Chocolate grows on trees! Well almost – it comes from the cocoa tree (Theobroma cacao), which in Latin means ‘food of the gods.’  It is turned into the tasty treat by microbial fermentation. The large seed pods contain 30 or 40 seeds surrounded by a sticky pulp, which are removed together from the seed casing and placed in a container. They are left for around 7 days to ferment naturally by microbes that are already associated with the seed pods and pulp.

Cocoa pod. Seyiram Kweku, Unsplash
Fermented cocoa beans. Shutterstock

Over this time, the mixture can reach temperatures of up to 50 oC with a change in dominant microbes responsible for the fermentative processes. The process produces ethanol, lactic acid, and acetic acid, which kills the bean seeds preventing them from germinating, and results in the flavour precursors that we are familiar with. However, it’s a sensitive process and over-fermentation results in bitter flavours in the chocolate. After fermentation, the beans are dried and roasted before processing into a liquid and finally into raw cocoa bars. Salmonella, which causes foodborne illness can survive in cocoa powder so manufacture of chocolate must be very carefully controlled.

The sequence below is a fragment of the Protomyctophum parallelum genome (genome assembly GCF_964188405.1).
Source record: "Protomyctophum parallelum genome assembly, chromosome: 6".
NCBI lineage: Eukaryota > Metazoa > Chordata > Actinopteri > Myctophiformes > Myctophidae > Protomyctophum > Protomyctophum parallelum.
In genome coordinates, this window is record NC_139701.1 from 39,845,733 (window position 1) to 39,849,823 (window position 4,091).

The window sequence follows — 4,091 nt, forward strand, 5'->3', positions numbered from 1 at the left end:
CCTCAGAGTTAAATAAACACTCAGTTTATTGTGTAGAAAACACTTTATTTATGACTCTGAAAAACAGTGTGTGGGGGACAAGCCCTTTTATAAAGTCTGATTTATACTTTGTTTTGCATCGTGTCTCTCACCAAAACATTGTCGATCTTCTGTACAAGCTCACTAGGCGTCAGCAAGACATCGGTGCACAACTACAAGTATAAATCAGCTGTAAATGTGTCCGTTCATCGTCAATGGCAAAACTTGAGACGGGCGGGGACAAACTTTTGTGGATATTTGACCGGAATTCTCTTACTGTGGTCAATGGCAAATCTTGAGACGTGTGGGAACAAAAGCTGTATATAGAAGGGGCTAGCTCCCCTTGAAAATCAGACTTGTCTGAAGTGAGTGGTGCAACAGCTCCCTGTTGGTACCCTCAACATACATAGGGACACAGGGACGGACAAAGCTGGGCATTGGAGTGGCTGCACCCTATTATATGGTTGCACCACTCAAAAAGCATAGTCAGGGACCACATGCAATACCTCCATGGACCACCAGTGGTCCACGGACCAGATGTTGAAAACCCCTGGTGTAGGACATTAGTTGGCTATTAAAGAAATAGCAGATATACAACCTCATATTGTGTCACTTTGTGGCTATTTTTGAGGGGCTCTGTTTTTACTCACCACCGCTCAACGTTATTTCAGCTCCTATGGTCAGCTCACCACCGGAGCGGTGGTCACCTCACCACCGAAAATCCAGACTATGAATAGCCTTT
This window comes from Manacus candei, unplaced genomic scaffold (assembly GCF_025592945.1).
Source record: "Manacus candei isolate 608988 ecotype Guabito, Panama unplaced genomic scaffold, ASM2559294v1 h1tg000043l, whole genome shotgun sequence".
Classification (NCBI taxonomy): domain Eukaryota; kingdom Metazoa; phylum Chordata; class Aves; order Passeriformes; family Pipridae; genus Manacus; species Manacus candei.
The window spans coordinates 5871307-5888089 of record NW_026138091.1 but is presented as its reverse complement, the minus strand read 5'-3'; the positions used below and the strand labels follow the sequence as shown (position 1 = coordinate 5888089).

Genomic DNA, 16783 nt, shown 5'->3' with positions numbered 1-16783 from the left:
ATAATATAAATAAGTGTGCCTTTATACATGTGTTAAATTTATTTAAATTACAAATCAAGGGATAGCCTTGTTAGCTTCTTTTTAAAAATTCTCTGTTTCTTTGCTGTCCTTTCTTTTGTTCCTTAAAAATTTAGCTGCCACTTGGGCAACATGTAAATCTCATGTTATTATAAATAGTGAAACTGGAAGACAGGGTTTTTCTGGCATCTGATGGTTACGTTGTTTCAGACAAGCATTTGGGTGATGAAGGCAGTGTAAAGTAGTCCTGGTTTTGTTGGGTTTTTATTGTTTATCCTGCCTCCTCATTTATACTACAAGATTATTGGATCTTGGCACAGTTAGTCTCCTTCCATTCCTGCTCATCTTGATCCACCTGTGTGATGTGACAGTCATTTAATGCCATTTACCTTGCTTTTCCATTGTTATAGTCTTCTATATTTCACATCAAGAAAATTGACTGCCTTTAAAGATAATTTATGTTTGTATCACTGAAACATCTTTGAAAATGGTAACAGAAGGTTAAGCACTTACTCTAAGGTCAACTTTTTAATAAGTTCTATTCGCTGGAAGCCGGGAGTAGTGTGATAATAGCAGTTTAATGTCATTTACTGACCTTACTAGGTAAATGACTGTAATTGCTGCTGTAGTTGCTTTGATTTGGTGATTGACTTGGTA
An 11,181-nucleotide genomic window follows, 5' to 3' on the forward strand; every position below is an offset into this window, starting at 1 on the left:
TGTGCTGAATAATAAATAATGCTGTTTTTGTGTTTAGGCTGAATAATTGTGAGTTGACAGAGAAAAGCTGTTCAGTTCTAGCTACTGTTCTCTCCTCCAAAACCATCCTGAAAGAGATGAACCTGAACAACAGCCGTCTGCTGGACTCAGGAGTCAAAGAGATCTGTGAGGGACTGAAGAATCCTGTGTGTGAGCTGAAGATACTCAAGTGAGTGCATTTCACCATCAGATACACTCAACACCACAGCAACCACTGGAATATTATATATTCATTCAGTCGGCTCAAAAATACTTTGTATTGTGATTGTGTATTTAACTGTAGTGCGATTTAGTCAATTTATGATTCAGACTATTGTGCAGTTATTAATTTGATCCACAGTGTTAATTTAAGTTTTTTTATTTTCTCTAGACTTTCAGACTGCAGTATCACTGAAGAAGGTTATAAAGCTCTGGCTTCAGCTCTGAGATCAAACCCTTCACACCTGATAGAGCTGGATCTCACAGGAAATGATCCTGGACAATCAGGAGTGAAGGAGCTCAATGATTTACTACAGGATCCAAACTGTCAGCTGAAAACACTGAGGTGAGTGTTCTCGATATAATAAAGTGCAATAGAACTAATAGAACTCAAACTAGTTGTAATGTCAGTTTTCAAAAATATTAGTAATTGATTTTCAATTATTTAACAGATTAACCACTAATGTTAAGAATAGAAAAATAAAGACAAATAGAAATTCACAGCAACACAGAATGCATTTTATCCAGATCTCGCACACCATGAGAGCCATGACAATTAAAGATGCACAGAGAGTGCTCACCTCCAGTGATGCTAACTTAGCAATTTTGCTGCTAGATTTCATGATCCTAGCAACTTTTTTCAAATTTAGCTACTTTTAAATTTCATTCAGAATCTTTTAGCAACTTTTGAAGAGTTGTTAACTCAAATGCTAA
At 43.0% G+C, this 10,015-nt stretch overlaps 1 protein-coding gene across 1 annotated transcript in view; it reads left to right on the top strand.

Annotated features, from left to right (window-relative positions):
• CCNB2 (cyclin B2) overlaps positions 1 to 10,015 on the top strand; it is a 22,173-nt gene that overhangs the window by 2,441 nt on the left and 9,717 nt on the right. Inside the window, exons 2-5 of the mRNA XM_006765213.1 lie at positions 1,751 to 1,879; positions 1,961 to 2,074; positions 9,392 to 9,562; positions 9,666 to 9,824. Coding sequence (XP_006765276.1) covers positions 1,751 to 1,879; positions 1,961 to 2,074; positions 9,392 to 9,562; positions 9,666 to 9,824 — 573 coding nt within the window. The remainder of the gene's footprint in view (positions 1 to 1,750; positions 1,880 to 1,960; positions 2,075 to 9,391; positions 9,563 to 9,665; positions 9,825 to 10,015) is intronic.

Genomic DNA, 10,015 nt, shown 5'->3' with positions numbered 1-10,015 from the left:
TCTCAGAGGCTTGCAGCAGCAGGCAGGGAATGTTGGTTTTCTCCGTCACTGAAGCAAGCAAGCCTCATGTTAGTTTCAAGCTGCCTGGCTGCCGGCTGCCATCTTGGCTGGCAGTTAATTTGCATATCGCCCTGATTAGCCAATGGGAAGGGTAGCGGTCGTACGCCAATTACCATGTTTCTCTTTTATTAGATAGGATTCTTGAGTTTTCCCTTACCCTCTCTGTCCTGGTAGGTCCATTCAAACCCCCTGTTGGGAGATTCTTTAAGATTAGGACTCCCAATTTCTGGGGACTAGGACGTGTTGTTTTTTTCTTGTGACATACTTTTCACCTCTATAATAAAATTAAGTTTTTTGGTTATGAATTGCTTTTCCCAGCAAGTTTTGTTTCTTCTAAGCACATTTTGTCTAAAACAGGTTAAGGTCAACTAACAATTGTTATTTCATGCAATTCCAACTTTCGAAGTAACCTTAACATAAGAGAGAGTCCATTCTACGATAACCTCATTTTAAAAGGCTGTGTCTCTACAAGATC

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Food production


Fermentation, carried out by bacteria or fungi, is involved in the production of many of the foods that we eat, every day.